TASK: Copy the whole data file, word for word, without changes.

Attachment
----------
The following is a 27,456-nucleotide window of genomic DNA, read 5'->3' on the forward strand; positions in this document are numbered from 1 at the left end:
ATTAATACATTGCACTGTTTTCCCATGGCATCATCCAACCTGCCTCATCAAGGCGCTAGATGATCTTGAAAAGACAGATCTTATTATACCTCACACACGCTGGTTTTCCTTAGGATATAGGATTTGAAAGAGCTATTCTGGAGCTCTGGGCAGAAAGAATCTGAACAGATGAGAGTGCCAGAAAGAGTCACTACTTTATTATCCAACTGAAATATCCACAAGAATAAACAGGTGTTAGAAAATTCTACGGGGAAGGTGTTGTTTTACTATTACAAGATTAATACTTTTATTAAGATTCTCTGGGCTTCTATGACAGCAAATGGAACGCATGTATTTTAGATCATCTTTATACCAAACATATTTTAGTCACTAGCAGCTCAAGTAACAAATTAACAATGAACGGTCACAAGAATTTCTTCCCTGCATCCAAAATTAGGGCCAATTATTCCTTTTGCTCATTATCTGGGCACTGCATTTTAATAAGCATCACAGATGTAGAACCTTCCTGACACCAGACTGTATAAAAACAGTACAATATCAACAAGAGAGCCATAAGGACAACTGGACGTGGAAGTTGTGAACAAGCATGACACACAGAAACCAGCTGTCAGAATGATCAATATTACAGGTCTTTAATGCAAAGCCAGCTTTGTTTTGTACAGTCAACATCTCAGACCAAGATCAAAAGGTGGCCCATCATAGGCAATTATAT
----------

The following is a 27,456-nucleotide window of genomic DNA, read 5'->3' on the forward strand; positions in this document are numbered from 1 at the left end:
ATTAATACATTGCACTGTTTTCCCATGGCATCATCCAACCTGCCTCATCAAGGCGCTAGATGATCTTGAAAAGACAGATCTTATTATACCTCACACACGCTGGTTTTCCTTAGGATATAGGATTTGAAAGAGCTATTCTGGAGCTCTGGGCAGAAAGAATCTGAACAGATGAGAGTGCCAGAAAGAGTCACTACTTTATTATCCAACTGAAATATCCACAAGAATAAACAGGTGTTAGAAAATTCTACGGGGAAGGTGTTGTTTTACTATTACAAGATTAATACTTTTATTAAGATTCTCTGGGCTTCTATGACAGCAAATGGAACGCATGTATTTTAGATCATCTTTATACCAAACATATTTTAGTCACTAGCAGCTCAAGTAACAAATTAACAATGAACGGTCACAAGAATTTCTTCCCTGCATCCAAAATTAGGGCCAATTATTCCTTTTGCTCATTATCTGGGCACTGCATTTTAATAAGCATCACAGATGTAGAACCTTCCTGACACCAGACTGTATAAAAACAGTACAATATCAACAAGAGAGCCATAAGGACAACTGGACGTGGAAGTTGTGAACAAGCATGACACACAGAAACCAGCTGTCAGAATGATCAATATTACAGGTCTTTAATGCAAAGCCAGCTTTGTTTTGTACAGTCAACATCTCAGACCAAGATCAAAAGGTGGCCCATCATAGGCAATTATAT